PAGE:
Explore the role of androgen deprivation therapy in prostate cancer treatment and its impact on patient survival and oncologic benefits.
The recent NRG Oncology/Radiation Therapy Oncology Group study offers fresh insights on androgen deprivation therapy in prostate cancer treatment. The researchers focused on patients with intermediate-risk prostate cancer. They used a sample of 1,492 patients, randomly assigned to receive either escalated radiation therapy alone, or combined with short-term androgen deprivation therapy (ADT).
Strikingly, the results didn’t point to a significant survival advantage. The five-year survival estimates were almost identical for both groups, at 90% and 91% respectively. Yet, when it comes to oncologic benefits, adding short-term ADT had a substantial impact.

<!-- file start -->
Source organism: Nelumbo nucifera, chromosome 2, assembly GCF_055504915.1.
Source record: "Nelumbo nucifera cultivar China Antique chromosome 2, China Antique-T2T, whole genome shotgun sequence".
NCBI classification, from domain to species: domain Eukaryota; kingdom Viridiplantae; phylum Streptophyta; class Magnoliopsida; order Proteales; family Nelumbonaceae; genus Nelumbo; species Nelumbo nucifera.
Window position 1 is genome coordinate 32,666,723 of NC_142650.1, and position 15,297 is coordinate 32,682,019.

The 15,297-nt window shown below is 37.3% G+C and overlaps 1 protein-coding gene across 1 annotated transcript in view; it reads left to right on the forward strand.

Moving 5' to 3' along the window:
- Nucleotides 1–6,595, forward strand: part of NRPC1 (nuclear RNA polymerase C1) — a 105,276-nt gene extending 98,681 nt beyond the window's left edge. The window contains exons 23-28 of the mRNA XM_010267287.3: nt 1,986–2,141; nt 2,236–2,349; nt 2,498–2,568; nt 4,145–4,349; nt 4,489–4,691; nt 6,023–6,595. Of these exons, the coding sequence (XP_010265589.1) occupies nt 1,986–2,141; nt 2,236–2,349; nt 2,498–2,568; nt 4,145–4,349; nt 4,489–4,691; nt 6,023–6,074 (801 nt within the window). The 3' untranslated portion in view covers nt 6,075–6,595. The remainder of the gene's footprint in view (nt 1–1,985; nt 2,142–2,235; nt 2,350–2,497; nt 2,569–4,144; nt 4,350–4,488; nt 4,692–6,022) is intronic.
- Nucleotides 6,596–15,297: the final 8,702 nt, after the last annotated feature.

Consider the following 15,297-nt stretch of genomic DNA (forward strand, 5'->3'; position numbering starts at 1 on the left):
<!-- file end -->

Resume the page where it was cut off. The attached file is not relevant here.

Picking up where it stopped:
Importantly, this therapy reduced the risk for PSA relapse, distant metastasis, and prostate cancer-specific mortality by 48%, 75%, and 90% respectively. Also, patients on ADT exhibited a 38% lower risk of requiring salvage ADT.
However, physicians need to be aware of the potential drawbacks. The study observed that the adverse event rates were notably higher with ADT use, at 69% compared to 21% for radiation therapy alone. Indeed, 12% of the ADT group experienced acute grade 3 or higher adverse events, compared to just 2% of the radiation-only group.
Additionally, the ADT group reported clinically meaningful declines in hormonal and sexual quality of life in the short term. Fortunately, these effects diminished by one year. There were no discernible between-group differences in fatigue and bowel or urinary symptoms.
To sum up, the data from this study and its companion quality-of-life analysis will help clinicians counsel patients on the risks and benefits of adding short-term ADT to radiation therapy. It paves the way for patients to make more informed decisions, weighing clinical advantages against potential impacts on quality of life.